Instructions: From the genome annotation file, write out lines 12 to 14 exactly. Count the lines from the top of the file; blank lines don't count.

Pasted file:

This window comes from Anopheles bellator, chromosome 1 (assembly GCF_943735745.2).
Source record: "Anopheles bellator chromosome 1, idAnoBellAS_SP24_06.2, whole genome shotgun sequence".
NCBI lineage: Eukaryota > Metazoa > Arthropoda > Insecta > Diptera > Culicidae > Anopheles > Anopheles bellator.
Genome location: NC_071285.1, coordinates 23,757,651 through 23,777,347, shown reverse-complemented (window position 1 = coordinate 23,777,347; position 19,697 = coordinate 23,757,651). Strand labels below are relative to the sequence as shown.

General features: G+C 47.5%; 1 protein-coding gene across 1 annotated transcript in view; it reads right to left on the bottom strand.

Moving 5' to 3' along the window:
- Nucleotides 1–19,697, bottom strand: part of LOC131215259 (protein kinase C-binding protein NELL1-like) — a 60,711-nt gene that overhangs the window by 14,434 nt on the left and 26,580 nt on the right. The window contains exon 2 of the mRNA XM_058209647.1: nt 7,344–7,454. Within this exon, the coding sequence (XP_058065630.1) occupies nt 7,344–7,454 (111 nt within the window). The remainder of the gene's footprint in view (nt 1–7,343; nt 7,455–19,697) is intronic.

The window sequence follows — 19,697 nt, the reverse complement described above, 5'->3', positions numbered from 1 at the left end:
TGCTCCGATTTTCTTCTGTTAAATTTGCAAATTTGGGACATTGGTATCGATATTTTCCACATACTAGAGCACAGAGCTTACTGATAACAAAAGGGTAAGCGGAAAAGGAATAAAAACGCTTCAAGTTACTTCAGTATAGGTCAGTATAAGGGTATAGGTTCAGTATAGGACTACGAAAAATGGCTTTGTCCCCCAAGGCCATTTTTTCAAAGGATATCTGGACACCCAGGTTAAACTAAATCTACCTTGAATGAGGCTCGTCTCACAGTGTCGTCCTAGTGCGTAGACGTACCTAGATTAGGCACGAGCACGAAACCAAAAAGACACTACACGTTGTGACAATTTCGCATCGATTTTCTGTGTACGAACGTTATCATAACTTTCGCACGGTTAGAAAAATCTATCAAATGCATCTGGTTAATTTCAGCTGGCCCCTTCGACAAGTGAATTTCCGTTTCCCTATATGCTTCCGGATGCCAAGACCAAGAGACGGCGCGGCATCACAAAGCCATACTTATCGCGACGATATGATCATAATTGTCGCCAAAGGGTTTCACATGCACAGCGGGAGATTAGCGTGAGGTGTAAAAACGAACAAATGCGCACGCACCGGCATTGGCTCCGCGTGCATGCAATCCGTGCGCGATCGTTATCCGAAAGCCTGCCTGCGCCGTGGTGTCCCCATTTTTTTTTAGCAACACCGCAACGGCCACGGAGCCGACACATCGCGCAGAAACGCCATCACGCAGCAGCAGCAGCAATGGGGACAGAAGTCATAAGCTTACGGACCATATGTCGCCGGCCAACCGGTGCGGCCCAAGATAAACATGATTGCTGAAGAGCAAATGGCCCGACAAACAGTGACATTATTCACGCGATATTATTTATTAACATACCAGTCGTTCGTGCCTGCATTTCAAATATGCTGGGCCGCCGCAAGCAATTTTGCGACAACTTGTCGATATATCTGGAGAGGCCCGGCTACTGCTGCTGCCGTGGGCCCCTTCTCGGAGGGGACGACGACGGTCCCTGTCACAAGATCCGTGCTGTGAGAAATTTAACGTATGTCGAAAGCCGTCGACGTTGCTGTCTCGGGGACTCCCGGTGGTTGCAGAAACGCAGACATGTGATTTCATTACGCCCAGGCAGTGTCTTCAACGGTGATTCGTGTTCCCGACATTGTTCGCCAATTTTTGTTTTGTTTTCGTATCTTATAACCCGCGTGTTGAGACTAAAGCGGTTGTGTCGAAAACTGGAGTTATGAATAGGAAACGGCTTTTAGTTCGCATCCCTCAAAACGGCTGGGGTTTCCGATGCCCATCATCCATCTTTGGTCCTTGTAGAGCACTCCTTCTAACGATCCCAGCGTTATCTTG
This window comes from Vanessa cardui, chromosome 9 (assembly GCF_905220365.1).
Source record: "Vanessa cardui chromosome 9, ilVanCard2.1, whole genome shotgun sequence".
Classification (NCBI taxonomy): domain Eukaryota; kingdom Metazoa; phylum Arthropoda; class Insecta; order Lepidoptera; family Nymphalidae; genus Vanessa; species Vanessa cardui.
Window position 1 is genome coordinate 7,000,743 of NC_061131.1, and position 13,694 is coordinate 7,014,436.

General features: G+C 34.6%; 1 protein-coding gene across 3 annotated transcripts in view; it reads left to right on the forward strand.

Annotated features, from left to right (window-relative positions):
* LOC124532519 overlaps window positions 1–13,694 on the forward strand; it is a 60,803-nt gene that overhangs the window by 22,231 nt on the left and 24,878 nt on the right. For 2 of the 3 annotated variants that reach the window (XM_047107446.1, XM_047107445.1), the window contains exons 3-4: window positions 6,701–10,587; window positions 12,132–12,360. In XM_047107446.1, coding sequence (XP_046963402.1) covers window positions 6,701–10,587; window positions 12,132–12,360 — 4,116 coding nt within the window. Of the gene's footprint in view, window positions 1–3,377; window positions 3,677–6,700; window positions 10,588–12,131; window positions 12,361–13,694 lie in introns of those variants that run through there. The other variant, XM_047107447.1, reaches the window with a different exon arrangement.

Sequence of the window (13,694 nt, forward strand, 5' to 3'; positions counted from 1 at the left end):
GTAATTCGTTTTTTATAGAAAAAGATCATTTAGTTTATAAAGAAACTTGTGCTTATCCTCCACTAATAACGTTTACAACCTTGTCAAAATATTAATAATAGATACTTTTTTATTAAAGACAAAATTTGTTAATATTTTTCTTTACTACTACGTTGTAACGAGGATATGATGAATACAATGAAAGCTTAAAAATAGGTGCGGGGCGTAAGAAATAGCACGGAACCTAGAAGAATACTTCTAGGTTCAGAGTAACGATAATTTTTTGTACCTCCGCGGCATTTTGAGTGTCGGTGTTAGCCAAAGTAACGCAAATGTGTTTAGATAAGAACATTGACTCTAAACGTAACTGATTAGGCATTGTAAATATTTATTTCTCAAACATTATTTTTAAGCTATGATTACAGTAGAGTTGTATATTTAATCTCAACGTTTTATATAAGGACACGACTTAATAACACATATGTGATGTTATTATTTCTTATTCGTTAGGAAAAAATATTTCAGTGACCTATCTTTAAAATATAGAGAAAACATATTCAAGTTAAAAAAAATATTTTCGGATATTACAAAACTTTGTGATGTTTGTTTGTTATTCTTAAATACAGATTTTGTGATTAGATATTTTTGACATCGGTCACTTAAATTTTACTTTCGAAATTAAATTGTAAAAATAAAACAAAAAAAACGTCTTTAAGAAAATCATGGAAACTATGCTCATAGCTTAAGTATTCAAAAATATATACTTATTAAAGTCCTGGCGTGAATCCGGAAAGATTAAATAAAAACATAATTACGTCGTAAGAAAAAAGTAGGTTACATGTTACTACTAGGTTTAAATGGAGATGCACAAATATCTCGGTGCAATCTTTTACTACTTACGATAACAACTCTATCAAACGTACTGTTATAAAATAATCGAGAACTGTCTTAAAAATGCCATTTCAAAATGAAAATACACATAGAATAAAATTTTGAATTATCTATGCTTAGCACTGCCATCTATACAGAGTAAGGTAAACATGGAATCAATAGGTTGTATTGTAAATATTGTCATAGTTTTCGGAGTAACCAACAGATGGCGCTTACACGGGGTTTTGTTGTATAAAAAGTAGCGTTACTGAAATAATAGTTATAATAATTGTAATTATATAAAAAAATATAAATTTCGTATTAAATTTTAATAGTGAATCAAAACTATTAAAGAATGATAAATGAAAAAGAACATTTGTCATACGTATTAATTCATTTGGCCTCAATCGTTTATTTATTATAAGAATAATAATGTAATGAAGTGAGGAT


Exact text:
Classification (NCBI taxonomy): domain Eukaryota; kingdom Metazoa; phylum Arthropoda; class Insecta; order Lepidoptera; family Nymphalidae; genus Vanessa; species Vanessa cardui.
Window position 1 is genome coordinate 7,000,743 of NC_061131.1, and position 13,694 is coordinate 7,014,436.

General features: G+C 34.6%; 1 protein-coding gene across 3 annotated transcripts in view; it reads left to right on the forward strand.